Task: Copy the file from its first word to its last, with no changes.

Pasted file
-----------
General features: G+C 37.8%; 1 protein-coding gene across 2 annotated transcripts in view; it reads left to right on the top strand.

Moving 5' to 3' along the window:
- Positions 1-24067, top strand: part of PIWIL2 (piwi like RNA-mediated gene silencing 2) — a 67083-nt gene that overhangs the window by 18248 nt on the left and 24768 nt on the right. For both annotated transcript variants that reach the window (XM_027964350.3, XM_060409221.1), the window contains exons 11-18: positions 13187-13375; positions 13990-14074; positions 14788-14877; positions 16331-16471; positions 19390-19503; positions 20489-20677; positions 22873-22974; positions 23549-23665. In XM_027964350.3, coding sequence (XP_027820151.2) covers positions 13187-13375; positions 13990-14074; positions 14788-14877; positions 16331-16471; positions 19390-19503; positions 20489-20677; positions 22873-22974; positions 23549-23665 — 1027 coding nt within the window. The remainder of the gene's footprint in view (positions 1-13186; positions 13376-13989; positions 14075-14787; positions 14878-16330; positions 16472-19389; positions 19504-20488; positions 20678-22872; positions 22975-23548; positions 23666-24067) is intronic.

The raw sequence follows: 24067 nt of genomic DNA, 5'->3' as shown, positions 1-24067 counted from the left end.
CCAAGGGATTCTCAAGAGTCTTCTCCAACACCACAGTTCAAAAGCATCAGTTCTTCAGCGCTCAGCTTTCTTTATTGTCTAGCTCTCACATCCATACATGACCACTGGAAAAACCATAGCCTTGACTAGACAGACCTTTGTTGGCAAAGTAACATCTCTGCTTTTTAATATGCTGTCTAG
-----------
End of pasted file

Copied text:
General features: G+C 37.8%; 1 protein-coding gene across 2 annotated transcripts in view; it reads left to right on the top strand.

Moving 5' to 3' along the window:
- Positions 1-24067, top strand: part of PIWIL2 (piwi like RNA-mediated gene silencing 2) — a 67083-nt gene that overhangs the window by 18248 nt on the left and 24768 nt on the right. For both annotated transcript variants that reach the window (XM_027964350.3, XM_060409221.1), the window contains exons 11-18: positions 13187-13375; positions 13990-14074; positions 14788-14877; positions 16331-16471; positions 19390-19503; positions 20489-20677; positions 22873-22974; positions 23549-23665. In XM_027964350.3, coding sequence (XP_027820151.2) covers positions 13187-13375; positions 13990-14074; positions 14788-14877; positions 16331-16471; positions 19390-19503; positions 20489-20677; positions 22873-22974; positions 23549-23665 — 1027 coding nt within the window. The remainder of the gene's footprint in view (positions 1-13186; positions 13376-13989; positions 14075-14787; positions 14878-16330; positions 16472-19389; positions 19504-20488; positions 20678-22872; positions 22975-23548; positions 23666-24067) is intronic.

The raw sequence follows: 24067 nt of genomic DNA, 5'->3' as shown, positions 1-24067 counted from the left end.
CCAAGGGATTCTCAAGAGTCTTCTCCAACACCACAGTTCAAAAGCATCAGTTCTTCAGCGCTCAGCTTTCTTTATTGTCTAGCTCTCACATCCATACATGACCACTGGAAAAACCATAGCCTTGACTAGACAGACCTTTGTTGGCAAAGTAACATCTCTGCTTTTTAATATGCTGTCTAG